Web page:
Nap together. The baby is actually sleeping? Join them! Not literally – stay in your own bed. But take advantage of this time by snuggling in bed for a nap – or just laying next to each other if you’re all “touched out.” Having a little creature all up in your business can do that to you.
Bathe together. This is a hard time to make space for physical affection and for taking care of yourself and each other. Showering together can be a way to accomplish all three things.
Cuddle on the couch with a TV show. Yes, I wrote about how even this can be too much. And, at times, it can. But if you’re feeling up to it, watching some easily-digestible TV is one of the least intense ways to just be together.
Eat together. Simply being able to sit together and enjoy a good meal can be an incredibly relaxing and connecting experience.
Find help. If you have family or friends willing to come over for a few hours to watch your little one, absolutely take advantage of this. It doesn’t have to be for something like a date night. Early on, that’s probably way too intense. Instead, use their help to let you do one of the above activities in peace. Or do something small, like going for a walk. All of these little moments matter, where you can simply find some time to be together.
Caring for a newborn is a tremendous responsibility. Sharing this can bring you closer as a couple.
Work as a team to ensure that both of you have the opportunity to rest and rejuvenate. As much as you want to steal moments of togetherness, it is perhaps even more important to offer your partner time alone to charge their batteries. Solitude can be a great gift when you have a newborn.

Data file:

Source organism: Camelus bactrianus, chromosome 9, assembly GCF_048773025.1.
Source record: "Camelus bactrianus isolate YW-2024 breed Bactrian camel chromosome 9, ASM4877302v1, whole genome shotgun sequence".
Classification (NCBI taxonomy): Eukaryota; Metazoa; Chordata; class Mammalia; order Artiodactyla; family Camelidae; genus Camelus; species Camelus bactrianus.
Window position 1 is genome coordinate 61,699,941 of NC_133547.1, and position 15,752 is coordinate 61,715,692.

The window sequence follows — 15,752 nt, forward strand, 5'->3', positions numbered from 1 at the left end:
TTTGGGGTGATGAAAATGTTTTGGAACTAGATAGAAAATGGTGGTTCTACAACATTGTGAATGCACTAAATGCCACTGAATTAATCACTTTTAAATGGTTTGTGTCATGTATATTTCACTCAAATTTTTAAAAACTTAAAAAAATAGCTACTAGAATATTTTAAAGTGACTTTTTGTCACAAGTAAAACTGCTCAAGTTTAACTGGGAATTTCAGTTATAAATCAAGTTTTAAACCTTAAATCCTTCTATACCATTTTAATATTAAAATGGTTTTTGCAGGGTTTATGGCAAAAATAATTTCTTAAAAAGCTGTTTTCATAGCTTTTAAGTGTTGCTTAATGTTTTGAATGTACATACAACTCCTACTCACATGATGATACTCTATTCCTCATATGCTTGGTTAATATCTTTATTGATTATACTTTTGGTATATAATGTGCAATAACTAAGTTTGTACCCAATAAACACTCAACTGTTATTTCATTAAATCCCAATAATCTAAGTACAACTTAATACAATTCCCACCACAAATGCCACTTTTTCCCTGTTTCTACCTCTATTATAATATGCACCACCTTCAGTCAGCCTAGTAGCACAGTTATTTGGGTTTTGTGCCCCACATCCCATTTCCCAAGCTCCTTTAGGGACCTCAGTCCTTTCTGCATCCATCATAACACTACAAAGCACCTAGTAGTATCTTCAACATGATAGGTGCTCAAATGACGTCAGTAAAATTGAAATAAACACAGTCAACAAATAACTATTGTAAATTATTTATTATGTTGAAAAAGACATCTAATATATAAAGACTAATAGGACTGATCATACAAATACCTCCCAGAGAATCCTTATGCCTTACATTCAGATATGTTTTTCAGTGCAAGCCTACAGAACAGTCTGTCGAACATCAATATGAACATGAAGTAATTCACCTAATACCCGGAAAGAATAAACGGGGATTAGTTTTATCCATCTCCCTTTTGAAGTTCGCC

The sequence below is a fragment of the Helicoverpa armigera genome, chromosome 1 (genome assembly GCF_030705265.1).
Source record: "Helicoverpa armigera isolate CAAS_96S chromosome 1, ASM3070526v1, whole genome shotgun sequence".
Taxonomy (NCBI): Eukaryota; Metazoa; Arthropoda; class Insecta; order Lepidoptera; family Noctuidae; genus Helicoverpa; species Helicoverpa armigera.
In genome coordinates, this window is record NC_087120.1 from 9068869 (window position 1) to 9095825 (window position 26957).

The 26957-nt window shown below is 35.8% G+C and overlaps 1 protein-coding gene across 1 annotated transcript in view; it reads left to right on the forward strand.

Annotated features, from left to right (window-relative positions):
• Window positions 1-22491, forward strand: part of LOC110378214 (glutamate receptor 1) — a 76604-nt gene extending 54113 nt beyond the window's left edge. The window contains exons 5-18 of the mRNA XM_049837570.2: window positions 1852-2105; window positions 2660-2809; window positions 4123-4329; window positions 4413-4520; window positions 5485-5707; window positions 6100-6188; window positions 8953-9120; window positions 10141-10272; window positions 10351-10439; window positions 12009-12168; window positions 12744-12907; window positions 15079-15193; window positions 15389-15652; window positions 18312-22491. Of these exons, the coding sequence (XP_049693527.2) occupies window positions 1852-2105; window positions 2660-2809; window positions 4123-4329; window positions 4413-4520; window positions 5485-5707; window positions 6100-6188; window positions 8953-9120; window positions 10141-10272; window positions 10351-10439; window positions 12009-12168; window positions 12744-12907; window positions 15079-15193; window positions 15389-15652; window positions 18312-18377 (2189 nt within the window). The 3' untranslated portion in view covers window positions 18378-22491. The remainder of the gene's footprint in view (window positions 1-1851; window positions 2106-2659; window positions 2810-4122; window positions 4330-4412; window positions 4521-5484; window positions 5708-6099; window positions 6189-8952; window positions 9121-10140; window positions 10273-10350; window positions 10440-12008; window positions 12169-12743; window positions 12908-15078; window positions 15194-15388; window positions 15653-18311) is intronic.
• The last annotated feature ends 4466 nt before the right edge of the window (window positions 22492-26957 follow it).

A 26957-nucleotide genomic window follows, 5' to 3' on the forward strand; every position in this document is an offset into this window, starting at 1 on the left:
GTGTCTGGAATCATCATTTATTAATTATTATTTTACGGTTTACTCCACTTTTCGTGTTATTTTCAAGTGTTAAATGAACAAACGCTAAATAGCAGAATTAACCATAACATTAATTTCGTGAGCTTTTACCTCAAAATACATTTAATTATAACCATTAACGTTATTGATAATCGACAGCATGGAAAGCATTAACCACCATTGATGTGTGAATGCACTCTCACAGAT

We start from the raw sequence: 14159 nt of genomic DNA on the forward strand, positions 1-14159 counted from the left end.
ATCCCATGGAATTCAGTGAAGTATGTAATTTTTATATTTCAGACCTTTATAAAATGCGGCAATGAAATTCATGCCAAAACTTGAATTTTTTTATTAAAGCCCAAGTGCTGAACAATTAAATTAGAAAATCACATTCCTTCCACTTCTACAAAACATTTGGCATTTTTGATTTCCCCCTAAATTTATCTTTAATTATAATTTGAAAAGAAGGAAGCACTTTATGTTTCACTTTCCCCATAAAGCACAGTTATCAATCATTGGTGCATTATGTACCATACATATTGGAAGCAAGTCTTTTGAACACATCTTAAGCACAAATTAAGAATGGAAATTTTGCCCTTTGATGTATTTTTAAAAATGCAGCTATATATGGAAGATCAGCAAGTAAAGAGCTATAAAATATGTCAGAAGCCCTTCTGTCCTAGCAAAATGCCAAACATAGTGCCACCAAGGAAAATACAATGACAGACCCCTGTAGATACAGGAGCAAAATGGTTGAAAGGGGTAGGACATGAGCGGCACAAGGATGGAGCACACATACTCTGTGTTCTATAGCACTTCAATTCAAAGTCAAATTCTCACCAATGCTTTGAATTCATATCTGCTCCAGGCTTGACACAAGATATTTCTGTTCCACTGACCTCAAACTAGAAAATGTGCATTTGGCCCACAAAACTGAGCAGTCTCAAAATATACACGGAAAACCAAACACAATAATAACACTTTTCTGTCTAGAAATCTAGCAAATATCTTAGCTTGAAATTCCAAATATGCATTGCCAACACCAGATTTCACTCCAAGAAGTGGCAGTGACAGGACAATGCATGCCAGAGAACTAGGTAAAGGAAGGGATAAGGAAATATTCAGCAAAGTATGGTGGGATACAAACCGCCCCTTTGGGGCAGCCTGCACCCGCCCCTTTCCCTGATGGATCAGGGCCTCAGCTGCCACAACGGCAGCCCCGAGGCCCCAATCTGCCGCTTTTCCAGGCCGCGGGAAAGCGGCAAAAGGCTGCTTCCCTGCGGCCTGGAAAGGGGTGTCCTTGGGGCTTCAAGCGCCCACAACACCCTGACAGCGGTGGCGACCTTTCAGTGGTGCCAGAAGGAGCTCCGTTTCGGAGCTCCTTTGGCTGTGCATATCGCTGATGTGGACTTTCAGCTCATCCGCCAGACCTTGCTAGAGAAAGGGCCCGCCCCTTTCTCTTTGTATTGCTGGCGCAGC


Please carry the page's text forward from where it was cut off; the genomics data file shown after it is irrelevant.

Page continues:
Try to fairly share feeding, diaper-changing, and bedtime duties – it can’t always be equal, as one partner may need to work outside the home while the other stays home with your little one. But trying to even things out or working together on tasks like dinner or bedtime can help you feel more like a team and less like fragmented employees of the newborn.
And don’t forget to vocally express your gratitude for each other. Being a parent is hard work, and it’s easy to take each other’s efforts for granted. Saying thank you for something as simple as changing the next diaper can mean a lot. Certainly,a as parents, it’s nice if your child eventually thanks you for all that you’ve done – but that’s a long time coming, so give each other appreciation now, in the newborn years.
You can say “thank you,” but it can also add fun to your relationship if you do this in unique ways. You could leave a bouquet of flowers, a favorite snack, or a loving note. These small gestures can go a long way to help your partner feel valued and loved.
Bottom line? You can continue to deepen emotional intimacy after having a baby — it just requires a concerted effort and mutual understanding.
The arrival of your child does alter your life forever – but it also provides a unique opportunity to radically strengthen your bond as a couple. By communicating openly, making time for each other, sharing responsibilities, and supporting each other’s self-care, you can navigate the challenges of parenthood and keep your emotional connection strong.
Remember: This is a journey you’re embarking on together, and nurturing your relationship along the way will provide you with a major source of strength, support, and happiness in the long run. Last but not least, the saying “It takes a village” still holds up. If you need help remembering how to nurture your connection, don’t hesitate to reach out to professional relationship counselor. You’re not the first to go down this road, and there’s much wisdom to be learned from those who went before you. A licensed therapist can give you the tools and the safe space to do that.